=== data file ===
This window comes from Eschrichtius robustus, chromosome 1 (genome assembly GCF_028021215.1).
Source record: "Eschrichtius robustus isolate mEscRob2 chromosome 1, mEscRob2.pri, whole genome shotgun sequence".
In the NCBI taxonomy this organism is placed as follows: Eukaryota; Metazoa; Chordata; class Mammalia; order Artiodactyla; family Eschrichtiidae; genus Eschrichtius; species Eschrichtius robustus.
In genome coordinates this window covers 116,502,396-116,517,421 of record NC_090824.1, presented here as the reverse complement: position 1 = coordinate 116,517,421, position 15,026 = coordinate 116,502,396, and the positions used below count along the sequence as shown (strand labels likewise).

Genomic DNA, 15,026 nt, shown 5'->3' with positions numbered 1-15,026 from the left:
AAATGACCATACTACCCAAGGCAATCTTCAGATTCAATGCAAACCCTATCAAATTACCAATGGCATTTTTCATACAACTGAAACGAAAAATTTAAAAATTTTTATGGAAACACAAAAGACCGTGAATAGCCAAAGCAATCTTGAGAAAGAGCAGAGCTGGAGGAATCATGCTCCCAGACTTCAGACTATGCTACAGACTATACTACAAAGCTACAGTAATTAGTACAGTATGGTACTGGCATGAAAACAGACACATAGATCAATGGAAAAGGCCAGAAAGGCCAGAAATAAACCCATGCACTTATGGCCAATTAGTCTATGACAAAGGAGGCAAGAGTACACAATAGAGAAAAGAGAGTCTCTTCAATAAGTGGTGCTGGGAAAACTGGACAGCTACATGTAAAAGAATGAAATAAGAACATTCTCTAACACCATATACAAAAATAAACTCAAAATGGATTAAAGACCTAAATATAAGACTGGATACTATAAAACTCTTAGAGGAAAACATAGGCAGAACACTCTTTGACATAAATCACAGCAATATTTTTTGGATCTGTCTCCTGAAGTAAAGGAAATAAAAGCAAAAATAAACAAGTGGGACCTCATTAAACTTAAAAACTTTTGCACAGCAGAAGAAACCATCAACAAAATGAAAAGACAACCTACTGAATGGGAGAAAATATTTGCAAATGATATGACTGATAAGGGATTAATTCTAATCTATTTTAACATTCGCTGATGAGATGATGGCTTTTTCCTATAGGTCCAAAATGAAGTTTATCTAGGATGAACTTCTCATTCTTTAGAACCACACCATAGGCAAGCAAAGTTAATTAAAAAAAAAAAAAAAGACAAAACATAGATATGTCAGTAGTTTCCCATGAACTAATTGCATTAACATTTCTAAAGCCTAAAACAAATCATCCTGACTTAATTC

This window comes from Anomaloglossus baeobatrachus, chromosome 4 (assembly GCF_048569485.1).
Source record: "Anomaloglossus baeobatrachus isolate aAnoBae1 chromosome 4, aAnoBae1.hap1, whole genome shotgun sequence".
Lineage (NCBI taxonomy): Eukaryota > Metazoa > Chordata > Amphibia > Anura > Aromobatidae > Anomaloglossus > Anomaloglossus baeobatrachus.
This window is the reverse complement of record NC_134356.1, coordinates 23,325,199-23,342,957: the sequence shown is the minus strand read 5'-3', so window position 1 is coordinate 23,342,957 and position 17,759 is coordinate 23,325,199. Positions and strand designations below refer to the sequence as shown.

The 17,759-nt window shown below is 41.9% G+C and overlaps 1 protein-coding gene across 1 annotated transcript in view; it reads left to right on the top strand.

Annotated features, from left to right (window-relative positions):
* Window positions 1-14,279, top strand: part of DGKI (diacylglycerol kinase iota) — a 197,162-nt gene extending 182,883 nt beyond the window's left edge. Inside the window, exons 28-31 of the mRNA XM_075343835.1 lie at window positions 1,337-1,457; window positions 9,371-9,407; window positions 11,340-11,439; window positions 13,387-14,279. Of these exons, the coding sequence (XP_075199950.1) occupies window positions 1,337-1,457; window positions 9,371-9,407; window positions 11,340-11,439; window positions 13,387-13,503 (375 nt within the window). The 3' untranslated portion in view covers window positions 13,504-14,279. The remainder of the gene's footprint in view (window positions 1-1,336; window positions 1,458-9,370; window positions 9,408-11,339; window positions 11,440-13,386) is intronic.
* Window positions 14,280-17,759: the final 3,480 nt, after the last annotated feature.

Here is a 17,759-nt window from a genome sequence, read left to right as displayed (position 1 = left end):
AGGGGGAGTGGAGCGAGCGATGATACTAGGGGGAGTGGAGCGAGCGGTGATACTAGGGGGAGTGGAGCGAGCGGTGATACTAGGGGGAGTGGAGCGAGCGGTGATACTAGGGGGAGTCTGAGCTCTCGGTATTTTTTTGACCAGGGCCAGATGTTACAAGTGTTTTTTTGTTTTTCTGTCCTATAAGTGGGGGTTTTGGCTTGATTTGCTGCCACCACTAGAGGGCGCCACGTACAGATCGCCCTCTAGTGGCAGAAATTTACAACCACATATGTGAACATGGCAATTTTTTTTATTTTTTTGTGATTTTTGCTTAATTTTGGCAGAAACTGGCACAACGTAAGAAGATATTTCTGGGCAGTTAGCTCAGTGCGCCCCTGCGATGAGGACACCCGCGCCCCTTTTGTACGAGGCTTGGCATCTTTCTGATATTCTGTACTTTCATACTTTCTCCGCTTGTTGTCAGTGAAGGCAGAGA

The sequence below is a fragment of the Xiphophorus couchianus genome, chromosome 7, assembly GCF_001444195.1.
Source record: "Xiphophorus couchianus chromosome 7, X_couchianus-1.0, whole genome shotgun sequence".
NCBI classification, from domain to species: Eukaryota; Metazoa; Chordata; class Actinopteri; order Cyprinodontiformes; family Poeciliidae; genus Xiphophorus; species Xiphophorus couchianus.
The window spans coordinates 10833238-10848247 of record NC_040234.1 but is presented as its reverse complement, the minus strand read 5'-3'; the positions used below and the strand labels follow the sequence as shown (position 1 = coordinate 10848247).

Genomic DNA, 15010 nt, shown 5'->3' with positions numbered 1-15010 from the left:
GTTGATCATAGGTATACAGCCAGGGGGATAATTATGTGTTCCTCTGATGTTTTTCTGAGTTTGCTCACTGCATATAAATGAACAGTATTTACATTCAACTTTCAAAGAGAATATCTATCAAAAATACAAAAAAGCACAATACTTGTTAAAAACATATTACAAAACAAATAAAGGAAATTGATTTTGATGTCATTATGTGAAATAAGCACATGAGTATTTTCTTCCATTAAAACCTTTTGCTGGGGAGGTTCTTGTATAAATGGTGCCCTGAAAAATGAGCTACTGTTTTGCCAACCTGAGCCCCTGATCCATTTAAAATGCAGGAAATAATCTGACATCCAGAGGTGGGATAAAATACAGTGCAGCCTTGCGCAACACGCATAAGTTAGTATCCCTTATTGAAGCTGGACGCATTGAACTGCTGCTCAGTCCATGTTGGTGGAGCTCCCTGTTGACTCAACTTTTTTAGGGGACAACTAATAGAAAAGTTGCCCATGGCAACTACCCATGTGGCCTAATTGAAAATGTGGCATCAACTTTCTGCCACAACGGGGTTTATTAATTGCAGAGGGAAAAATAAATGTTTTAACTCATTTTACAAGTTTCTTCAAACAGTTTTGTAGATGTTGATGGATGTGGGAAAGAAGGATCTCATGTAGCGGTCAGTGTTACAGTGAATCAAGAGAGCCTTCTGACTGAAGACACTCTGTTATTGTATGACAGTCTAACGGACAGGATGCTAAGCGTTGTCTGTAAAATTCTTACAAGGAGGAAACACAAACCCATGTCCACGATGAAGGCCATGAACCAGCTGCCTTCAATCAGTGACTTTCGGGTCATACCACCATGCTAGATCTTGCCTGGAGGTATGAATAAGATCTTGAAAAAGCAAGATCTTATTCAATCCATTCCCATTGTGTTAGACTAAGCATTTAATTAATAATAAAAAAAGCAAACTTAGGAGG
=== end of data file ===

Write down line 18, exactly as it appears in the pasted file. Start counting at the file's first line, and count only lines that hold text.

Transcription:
Source record: "Xiphophorus couchianus chromosome 7, X_couchianus-1.0, whole genome shotgun sequence".